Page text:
We’ve all received those annoying phone calls at one time or another. But some are more alarming than others. Unsolicited phone calls can be separated into two types: phone spam and phone scams, with the latter being rather more sinister.
Let’s look at the core differences between phone spam and phone scams and what you can do in either situation.
Phone spam is the term we generally use to refer to telemarketing and other unsolicited calls from organizations trying to sell you something or get you to answer questions. While these calls can be a nuisance, they are generally harmless. That said, they can feel like a waste of time and in some cases, end with people buying something they don’t need.
These calls have been commonplace for decades and everyone has their own way of dealing with them, whether that’s hanging up right away, quickly letting the caller know you don’t want what they’re offering, or actually listening to what the caller has to say. Apparently cold calling still works, so it’s unlikely that we’re going to see these types of calls disappearing anytime soon.
Scam calls are more sinister and involve bad actors trying to dupe targets into sending money or revealing sensitive information. You either answer the phone and speak to the scammer directly or hear a voice recording telling you to urgently call another number.
While there are a plethora of scam calls doing the rounds, here are some of the more common types:
In these scams, callers pretend to represent a government department such as the Internal Revenue Service (IRS) or Social Security Administration (SSA). They’ll usually claim you’re in legal trouble, for example because you owe unpaid taxes. The caller will often threaten arrest or severe penalties if you don’t comply with demands which typically include sending money or providing personal information.
The name may sound innocent, but the grandparent scam is duping unsuspecting seniors out of millions of dollars each year. This scam typically starts with a phone call to a senior citizen, in which the caller pretends to be the victim’s grandchild or another relative in distress. The caller often claims to have been in an accident, or to be in some other sort of trouble that requires money immediately.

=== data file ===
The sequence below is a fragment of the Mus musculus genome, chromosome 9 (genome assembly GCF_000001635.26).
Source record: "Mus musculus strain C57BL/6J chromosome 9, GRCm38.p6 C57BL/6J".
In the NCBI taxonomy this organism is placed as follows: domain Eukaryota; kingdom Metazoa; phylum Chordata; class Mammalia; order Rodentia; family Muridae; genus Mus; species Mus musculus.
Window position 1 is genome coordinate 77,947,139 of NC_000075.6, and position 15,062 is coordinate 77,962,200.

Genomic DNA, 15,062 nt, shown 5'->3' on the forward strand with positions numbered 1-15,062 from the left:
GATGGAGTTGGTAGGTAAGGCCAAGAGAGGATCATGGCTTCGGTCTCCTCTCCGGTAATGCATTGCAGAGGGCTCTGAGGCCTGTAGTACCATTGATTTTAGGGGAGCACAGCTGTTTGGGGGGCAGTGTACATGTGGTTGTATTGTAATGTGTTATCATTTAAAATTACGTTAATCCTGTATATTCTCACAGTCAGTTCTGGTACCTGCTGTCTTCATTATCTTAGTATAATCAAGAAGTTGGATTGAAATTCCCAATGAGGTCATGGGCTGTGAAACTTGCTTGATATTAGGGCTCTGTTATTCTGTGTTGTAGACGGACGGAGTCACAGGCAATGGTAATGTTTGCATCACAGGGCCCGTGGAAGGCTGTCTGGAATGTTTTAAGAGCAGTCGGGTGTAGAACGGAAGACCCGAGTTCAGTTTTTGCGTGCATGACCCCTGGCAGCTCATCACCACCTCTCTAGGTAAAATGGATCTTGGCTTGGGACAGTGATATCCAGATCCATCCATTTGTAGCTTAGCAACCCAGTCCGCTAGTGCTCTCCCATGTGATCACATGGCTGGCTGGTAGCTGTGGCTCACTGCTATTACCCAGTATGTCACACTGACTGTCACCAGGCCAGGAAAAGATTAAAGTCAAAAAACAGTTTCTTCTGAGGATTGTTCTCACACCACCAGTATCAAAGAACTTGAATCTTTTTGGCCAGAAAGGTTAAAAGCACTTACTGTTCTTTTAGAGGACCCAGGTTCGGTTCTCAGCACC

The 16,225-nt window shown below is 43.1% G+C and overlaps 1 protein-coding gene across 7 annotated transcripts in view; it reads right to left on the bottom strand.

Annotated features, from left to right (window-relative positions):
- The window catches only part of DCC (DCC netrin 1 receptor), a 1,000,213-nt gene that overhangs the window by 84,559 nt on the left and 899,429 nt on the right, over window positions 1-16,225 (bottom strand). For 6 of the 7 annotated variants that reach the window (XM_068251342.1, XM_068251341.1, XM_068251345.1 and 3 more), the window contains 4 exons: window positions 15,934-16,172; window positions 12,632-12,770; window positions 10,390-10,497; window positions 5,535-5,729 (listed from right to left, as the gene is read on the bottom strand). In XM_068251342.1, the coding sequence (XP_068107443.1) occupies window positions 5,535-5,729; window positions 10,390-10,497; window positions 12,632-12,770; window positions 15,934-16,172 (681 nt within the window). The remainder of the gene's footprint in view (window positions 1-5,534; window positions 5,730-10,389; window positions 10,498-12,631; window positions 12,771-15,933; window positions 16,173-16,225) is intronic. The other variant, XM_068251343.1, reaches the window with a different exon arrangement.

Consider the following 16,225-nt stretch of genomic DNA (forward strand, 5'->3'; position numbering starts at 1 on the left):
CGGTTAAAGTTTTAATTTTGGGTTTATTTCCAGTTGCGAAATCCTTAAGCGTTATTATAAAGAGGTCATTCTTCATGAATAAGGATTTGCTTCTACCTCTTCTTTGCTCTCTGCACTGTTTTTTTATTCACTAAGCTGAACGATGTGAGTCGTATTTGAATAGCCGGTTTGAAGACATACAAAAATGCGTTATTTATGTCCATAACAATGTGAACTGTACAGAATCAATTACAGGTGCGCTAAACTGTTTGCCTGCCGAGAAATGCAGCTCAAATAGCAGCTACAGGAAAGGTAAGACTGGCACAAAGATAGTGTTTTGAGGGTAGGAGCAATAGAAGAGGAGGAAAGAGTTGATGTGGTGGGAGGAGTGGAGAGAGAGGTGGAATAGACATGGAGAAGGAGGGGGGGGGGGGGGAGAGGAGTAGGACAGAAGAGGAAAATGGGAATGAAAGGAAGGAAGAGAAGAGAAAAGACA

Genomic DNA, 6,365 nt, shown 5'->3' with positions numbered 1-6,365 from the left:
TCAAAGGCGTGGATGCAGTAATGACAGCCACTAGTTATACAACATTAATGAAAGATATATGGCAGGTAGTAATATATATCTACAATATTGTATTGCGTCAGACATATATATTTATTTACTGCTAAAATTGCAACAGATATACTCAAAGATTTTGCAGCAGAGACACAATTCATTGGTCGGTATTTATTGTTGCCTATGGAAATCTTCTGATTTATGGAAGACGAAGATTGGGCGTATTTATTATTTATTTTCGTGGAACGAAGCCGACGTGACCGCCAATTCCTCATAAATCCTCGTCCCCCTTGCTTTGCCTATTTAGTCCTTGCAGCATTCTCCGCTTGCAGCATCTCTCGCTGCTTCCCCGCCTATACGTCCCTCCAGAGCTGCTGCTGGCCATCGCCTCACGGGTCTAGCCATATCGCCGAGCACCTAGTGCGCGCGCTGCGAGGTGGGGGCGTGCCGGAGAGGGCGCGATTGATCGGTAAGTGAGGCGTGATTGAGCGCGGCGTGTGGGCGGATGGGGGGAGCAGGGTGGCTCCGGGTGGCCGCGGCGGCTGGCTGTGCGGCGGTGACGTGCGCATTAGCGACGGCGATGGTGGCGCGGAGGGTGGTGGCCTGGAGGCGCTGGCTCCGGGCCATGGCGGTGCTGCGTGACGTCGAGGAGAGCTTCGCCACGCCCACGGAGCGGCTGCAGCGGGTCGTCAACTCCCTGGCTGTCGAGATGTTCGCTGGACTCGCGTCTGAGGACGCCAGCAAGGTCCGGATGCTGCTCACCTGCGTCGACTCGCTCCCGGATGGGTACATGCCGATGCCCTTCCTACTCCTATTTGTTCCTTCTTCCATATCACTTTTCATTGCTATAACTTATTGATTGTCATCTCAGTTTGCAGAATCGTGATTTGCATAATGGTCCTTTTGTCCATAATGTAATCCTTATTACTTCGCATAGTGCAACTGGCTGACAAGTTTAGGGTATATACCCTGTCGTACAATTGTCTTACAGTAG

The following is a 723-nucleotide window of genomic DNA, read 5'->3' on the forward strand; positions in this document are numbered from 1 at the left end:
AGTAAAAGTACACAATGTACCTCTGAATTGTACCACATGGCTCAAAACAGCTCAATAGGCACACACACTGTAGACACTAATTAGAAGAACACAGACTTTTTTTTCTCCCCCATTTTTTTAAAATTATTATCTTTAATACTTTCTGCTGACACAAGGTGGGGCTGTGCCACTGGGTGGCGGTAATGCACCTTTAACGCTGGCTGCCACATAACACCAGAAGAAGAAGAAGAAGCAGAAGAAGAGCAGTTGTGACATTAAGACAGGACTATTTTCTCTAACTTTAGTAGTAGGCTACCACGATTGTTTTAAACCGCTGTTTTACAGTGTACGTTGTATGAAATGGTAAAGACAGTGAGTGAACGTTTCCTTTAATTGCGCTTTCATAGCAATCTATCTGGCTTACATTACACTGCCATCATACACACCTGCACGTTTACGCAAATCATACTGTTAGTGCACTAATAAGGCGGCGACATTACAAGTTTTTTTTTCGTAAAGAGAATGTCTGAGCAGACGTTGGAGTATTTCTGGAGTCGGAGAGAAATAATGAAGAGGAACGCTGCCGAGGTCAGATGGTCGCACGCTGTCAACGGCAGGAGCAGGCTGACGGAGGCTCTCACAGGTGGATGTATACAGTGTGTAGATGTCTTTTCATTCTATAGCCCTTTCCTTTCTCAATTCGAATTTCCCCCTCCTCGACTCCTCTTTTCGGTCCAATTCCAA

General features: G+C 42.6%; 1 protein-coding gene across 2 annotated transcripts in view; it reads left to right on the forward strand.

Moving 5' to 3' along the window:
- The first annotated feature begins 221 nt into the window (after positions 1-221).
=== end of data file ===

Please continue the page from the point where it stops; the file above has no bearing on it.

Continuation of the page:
In a Medicare scam, the fraudster poses as a Medicare employee in a bid to obtain a victim’s Medicare number for use in insurance fraud. The scammer will use a well-rehearsed pitch, for example, stating that Medicare is in the process of issuing new cards. In the US, anyone over 65 qualifies for Medicare, so thieves have a well-defined demographic to target with these schemes.
These scams involve claims that there’s an issue with the target’s computer. The fraudster will typically pose as an employee of a software company such as Microsoft or Apple and offer to resolve the bogus device issue. In reality, they will try to steal money or information, either directly or by taking remote control of the device.
The best way to avoid falling victim to a phone scam is to educate yourself on the key warning signs and take steps to verify details. It’s also a good idea to be prepared to act in case you are duped by a caller.
It used to be simple to spot scam calls as you could check caller ID and see that the call was coming from another country (many of these scams originate in China, India, and various African countries).
However, scammers have gotten more savvy with technology and can make it appear that the call is coming from a local number. In fact, a tell-tale of a scam call is when the number is very close to your own, often matching the first six digits (the area code and the following three digits).
Bear in mind that any reputable organization is not going to call you asking for your password, personal information, or remote access to your computer. If you are unsure about the legitimacy of the call, hang up with the caller, and call back using a phone number you find through the company’s real website.
While it’s not entirely reliable, adding yourself to the Federal Trade Commission (FTC) Do Not Call list can reduce the number of spam calls you receive. In turn, this can help you more easily identify a scam call.
Using an identity theft monitoring service like Identity Defense can give you peace of mind in case you do unwittingly fall victim to a scam. Identity Defense will monitor your accounts and credit score and alert you if anything suspicious occurs. It will also provide guidance on how to recover from fraud and identity theft, even offering insurance covering up to $1 million in eligible losses*.
If you believe you’ve been targeted in a phone scam, report the situation to the relevant authority. For example, if you live in the US, you should report phone scams to local police (if you’ve lost money) and your state and federal governments.
*Identity Theft Insurance is underwritten by insurance company subsidiaries or affiliates of American International Group, Inc. The description herein is a summary and intended for informational purposes only and does not include all terms, conditions, and exclusions of the policies described. Please refer to the actual policies for terms, conditions, and exclusions of coverage. Coverage may not be available in all jurisdictions.
Editor’s Note: This article is written in collaboration with Identity Defense. Identity Defense is offering up to 50% off their service for US based Sixty and Me readers.
Do you get spam calls often? How do you identify a spam caller? Have you had a scammer call you? How do you react in such situations?